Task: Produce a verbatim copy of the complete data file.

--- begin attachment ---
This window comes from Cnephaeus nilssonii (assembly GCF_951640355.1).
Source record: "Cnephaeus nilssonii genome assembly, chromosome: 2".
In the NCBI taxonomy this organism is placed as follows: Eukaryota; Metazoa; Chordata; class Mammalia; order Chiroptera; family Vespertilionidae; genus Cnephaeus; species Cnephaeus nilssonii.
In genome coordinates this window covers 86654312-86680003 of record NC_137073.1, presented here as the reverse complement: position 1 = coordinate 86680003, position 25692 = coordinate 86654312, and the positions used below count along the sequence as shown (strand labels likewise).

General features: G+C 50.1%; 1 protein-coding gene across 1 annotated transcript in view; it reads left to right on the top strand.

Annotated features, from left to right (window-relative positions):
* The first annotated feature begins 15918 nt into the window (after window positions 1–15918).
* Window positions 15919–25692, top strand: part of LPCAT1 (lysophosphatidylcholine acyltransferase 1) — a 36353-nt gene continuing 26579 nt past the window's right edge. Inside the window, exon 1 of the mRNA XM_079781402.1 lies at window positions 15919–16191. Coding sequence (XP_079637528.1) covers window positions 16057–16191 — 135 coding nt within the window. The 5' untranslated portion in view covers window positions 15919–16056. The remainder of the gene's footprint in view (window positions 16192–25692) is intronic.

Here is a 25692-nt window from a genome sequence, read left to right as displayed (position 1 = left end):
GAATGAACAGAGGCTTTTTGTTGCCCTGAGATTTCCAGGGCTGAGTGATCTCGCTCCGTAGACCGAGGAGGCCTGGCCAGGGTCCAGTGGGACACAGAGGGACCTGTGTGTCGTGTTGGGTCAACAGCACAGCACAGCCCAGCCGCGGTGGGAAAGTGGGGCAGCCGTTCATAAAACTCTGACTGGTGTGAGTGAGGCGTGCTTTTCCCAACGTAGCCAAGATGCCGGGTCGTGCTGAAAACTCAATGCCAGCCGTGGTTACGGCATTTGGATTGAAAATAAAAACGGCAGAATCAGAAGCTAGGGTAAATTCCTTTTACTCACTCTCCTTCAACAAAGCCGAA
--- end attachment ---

This window comes from Cnephaeus nilssonii (assembly GCF_951640355.1).
Source record: "Cnephaeus nilssonii genome assembly, chromosome: 2".
In the NCBI taxonomy this organism is placed as follows: Eukaryota; Metazoa; Chordata; class Mammalia; order Chiroptera; family Vespertilionidae; genus Cnephaeus; species Cnephaeus nilssonii.
In genome coordinates this window covers 86654312-86680003 of record NC_137073.1, presented here as the reverse complement: position 1 = coordinate 86680003, position 25692 = coordinate 86654312, and the positions used below count along the sequence as shown (strand labels likewise).

General features: G+C 50.1%; 1 protein-coding gene across 1 annotated transcript in view; it reads left to right on the top strand.

Annotated features, from left to right (window-relative positions):
* The first annotated feature begins 15918 nt into the window (after window positions 1–15918).
* Window positions 15919–25692, top strand: part of LPCAT1 (lysophosphatidylcholine acyltransferase 1) — a 36353-nt gene continuing 26579 nt past the window's right edge. Inside the window, exon 1 of the mRNA XM_079781402.1 lies at window positions 15919–16191. Coding sequence (XP_079637528.1) covers window positions 16057–16191 — 135 coding nt within the window. The 5' untranslated portion in view covers window positions 15919–16056. The remainder of the gene's footprint in view (window positions 16192–25692) is intronic.

Here is a 25692-nt window from a genome sequence, read left to right as displayed (position 1 = left end):
GAATGAACAGAGGCTTTTTGTTGCCCTGAGATTTCCAGGGCTGAGTGATCTCGCTCCGTAGACCGAGGAGGCCTGGCCAGGGTCCAGTGGGACACAGAGGGACCTGTGTGTCGTGTTGGGTCAACAGCACAGCACAGCCCAGCCGCGGTGGGAAAGTGGGGCAGCCGTTCATAAAACTCTGACTGGTGTGAGTGAGGCGTGCTTTTCCCAACGTAGCCAAGATGCCGGGTCGTGCTGAAAACTCAATGCCAGCCGTGGTTACGGCATTTGGATTGAAAATAAAAACGGCAGAATCAGAAGCTAGGGTAAATTCCTTTTACTCACTCTCCTTCAACAAAGCCGAA